Montage – An assembly of images that relate to each other in some way to create a single work or part of a work of art
Note: A collage would be photographs, items or materials arranged on a background but a montage would be an arrangement of photographs, items or materials to create another image.
To remember the meaning of montage use the following mnemonic:
After the monkey has sabotaged (montage) my art display, I was able to assemble what was left into a new work of art.
Nick Gentry Digital Montage Number 2.
The image above is made of repurposed floppy disks and paint. The circular metal "hub" of the floppy disks have been used to make the pupils, which give the woman a futuristic look of an android or robot. This piece was from a series of floppy disk portrait described as "social art".
The artist above has created a self portrait montage using various magazine and newspaper pieces. They've created a monochromatic piece using various shades of blue to create their portrait. They've also utilised the white text on the black magazine pages they've used to help add texture and more depth to the hair. When creating montages using pages of text you can use the size, spacing, direction, etc of the words to help create different levels of shading and detail.
For this project we're going to create a portrait using magazine and newspaper articles. When choosing your magazines, try to relate in some way to the person being portrayed.
You will need a pencil, a pen, card, glue, paints, scissors and various magazines and newspapers.
To start, lightly draw out your portrait in pencil on your card.
Cut and tear pieces of newspaper and stick them onto your drawing to create a base layer for the person's skin. When doing this try to leave some of your lines uncovered so you can still see the basic shape and location of facial features. If you do cover any of these lines you can always re-draw them on the newspaper.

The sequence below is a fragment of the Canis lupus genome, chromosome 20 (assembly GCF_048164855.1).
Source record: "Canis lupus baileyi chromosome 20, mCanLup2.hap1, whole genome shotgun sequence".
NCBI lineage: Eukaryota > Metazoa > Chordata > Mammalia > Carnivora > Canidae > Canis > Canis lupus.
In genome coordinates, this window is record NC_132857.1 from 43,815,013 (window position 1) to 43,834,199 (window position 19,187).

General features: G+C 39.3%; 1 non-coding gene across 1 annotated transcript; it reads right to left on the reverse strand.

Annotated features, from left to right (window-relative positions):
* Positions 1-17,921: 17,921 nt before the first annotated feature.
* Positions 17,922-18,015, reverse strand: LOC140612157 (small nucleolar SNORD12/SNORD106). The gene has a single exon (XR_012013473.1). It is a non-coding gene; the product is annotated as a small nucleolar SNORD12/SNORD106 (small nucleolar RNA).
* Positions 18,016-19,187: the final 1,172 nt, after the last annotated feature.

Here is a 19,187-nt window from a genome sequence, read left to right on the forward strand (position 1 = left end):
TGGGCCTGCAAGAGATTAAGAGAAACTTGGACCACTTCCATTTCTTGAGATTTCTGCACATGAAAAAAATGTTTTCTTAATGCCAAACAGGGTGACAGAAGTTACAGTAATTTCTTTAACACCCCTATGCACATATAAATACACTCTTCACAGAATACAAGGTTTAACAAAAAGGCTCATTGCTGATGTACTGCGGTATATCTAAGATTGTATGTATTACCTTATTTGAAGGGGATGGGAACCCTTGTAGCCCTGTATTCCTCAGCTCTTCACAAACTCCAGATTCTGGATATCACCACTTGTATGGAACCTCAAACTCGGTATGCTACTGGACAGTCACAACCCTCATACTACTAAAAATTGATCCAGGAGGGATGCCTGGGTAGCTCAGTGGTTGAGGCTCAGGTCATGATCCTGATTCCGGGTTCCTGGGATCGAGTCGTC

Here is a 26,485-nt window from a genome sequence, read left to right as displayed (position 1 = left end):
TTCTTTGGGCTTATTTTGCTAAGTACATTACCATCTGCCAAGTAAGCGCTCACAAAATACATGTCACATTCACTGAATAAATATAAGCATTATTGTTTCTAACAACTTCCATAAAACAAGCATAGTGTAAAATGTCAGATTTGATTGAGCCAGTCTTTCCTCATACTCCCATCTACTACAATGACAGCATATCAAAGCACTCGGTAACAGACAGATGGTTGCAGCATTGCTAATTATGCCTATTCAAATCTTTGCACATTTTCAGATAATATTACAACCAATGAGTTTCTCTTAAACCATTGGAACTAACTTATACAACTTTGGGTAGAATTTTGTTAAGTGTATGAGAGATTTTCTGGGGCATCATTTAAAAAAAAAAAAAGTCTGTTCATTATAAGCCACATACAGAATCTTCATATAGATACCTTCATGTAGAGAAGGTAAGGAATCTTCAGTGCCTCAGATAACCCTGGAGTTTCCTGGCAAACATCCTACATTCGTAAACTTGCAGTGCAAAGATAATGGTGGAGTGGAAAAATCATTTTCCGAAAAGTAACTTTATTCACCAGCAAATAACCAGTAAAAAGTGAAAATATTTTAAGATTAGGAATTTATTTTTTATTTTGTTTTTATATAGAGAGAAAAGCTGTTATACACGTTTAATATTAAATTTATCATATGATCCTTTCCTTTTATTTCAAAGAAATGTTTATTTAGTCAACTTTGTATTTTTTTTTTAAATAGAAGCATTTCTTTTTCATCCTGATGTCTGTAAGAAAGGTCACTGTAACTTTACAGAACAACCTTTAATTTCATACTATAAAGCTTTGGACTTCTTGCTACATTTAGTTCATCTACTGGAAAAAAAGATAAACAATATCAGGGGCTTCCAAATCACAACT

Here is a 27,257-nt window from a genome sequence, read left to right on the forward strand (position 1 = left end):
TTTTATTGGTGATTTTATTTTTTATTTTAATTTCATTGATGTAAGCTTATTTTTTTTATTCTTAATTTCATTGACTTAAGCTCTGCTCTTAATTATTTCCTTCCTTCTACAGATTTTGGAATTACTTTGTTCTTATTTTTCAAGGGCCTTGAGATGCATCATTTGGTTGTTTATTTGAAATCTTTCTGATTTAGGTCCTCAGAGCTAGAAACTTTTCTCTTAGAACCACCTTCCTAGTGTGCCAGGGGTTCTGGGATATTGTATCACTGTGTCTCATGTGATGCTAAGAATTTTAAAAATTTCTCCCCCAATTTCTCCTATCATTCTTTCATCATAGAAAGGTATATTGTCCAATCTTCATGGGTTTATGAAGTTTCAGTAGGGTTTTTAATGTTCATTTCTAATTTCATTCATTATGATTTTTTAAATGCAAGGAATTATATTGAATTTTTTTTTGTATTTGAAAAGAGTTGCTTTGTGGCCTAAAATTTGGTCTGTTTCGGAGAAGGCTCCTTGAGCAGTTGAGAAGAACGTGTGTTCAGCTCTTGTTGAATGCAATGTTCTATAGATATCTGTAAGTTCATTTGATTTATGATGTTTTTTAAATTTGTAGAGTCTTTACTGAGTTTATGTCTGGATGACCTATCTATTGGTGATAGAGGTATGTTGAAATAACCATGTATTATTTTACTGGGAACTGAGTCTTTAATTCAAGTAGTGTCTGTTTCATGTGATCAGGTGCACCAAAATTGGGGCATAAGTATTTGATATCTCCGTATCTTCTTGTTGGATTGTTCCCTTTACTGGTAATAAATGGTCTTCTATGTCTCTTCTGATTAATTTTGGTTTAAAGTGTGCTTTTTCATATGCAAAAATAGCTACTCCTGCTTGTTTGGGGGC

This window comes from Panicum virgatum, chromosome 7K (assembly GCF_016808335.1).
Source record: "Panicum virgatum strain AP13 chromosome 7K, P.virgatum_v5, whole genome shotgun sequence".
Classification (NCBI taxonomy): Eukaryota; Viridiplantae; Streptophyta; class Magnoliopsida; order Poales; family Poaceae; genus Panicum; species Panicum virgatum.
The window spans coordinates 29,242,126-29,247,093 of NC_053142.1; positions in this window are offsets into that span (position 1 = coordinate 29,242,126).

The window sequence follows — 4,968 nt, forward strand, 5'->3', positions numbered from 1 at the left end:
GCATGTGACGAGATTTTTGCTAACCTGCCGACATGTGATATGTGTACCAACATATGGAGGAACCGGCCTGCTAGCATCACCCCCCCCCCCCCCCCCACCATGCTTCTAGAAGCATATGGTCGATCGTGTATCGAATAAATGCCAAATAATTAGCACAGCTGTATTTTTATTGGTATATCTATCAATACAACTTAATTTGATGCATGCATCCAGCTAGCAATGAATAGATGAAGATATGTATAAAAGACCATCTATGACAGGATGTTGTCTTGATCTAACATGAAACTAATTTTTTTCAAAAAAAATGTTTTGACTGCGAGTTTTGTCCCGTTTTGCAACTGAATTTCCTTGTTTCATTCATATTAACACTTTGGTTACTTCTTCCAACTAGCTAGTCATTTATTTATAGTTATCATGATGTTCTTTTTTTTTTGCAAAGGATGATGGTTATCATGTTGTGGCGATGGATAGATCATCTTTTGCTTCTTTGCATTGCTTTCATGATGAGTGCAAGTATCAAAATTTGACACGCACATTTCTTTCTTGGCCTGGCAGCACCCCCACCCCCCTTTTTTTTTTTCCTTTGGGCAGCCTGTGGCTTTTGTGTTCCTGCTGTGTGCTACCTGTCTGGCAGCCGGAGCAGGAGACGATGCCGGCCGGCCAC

Next start to block out some shadow areas using magazine cut outs that are similar in colour, we've chosen to use different shades of blue for our shadows. You can start to cover up your line work as you will be indicating the shapes and forms of the person with the shadows.
Using more torn/cut up magazine sections, fill in the hair and clothing with a variety of magazine cut outs that represent the colour of hair you require. Try to add shading to these areas by using a combination of darker and lighter colours.
More detail can be added to the face with newspaper pieces that have an off white background. This allows us to portray more subtle shading on the portrait.
Working with smaller cut out pieces of magazine, you can start to add smaller details to certain areas like the eyes to produce a brilliant montage.
Montage Project 2
For our second project we're going to create a portrait montage using food.
You will need a pencil, paper and various items of food.
First you'll need to sketch out the face you will be creating out of food. You can draw an existing photo or just use your imagination.
Next you'll need to photocopy your drawing so you have an extra copy to refer back to while layering food on top of the other portrait. You could also trace the drawing or take a photo on your phone if you don't have access to a photocopier.
Add a layer of food to act as a base skin tone. For this step you'll want to use something that's fairly flat and neutral in colour, we've chosen to use a thin layer of rice.
Now using a darker but still neutral coloured food, add some shading to the shape of the face. For ours we used brown rice.
You can now start adding in facial features. We've started with the nose which we created using a piece of salmon nigiri (type of sushi).
We then moved onto to the ear, we decided to use a slice of mushroom as it had a similar shape to our portraits ear.
Next you'll need to find something fairly small and round to represent the eyes, we used sushi. The eyes should be the focal point of your piece, so try to use something that creates contrast and draw attention to this area (for our piece, the black seaweed around the sushi contrasts with the white rice we used as a base layer).
For the hair you are looking for something that will contrast with the skin and adds a more distinct texture. We've used curly kale as the dark green stands out from the rest of the piece and the texture creates the impression of curly hair.
Next you'll want to add any clothing that's visible in the piece, what you use here will depend on what sort of clothing the person in your portrait is wearing. Our character is wearing a jumper with a hood so we've used cabbage leaves for the body of the jumper and tender stem broccoli for the hood.
To finish the piece off you can add some smaller details and finishing touches, for ours we added some small pieces of seaweed to add more contrast and shading.